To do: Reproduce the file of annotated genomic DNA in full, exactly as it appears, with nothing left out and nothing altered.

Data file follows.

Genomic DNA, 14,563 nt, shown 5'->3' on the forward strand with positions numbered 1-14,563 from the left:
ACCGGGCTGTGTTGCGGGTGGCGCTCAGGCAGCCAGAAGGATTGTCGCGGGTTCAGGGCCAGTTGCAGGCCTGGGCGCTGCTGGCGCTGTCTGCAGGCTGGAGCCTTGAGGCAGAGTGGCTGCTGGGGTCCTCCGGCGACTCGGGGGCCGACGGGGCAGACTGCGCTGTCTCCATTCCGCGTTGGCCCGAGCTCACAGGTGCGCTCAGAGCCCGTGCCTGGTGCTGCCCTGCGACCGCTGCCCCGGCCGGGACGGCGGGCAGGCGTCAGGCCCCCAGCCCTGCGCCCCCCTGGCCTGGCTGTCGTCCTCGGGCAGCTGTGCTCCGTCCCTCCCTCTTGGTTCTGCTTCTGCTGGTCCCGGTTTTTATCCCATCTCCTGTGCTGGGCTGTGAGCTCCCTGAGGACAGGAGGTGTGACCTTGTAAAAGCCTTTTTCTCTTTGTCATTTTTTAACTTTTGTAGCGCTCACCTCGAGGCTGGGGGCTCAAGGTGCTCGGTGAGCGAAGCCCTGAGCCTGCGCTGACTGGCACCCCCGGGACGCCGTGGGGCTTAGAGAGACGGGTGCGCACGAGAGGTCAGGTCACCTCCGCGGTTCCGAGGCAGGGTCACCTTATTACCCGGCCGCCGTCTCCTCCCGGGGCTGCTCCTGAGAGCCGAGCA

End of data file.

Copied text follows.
Genomic DNA, 14,563 nt, shown 5'->3' on the forward strand with positions numbered 1-14,563 from the left:
ACCGGGCTGTGTTGCGGGTGGCGCTCAGGCAGCCAGAAGGATTGTCGCGGGTTCAGGGCCAGTTGCAGGCCTGGGCGCTGCTGGCGCTGTCTGCAGGCTGGAGCCTTGAGGCAGAGTGGCTGCTGGGGTCCTCCGGCGACTCGGGGGCCGACGGGGCAGACTGCGCTGTCTCCATTCCGCGTTGGCCCGAGCTCACAGGTGCGCTCAGAGCCCGTGCCTGGTGCTGCCCTGCGACCGCTGCCCCGGCCGGGACGGCGGGCAGGCGTCAGGCCCCCAGCCCTGCGCCCCCCTGGCCTGGCTGTCGTCCTCGGGCAGCTGTGCTCCGTCCCTCCCTCTTGGTTCTGCTTCTGCTGGTCCCGGTTTTTATCCCATCTCCTGTGCTGGGCTGTGAGCTCCCTGAGGACAGGAGGTGTGACCTTGTAAAAGCCTTTTTCTCTTTGTCATTTTTTAACTTTTGTAGCGCTCACCTCGAGGCTGGGGGCTCAAGGTGCTCGGTGAGCGAAGCCCTGAGCCTGCGCTGACTGGCACCCCCGGGACGCCGTGGGGCTTAGAGAGACGGGTGCGCACGAGAGGTCAGGTCACCTCCGCGGTTCCGAGGCAGGGTCACCTTATTACCCGGCCGCCGTCTCCTCCCGGGGCTGCTCCTGAGAGCCGAGCA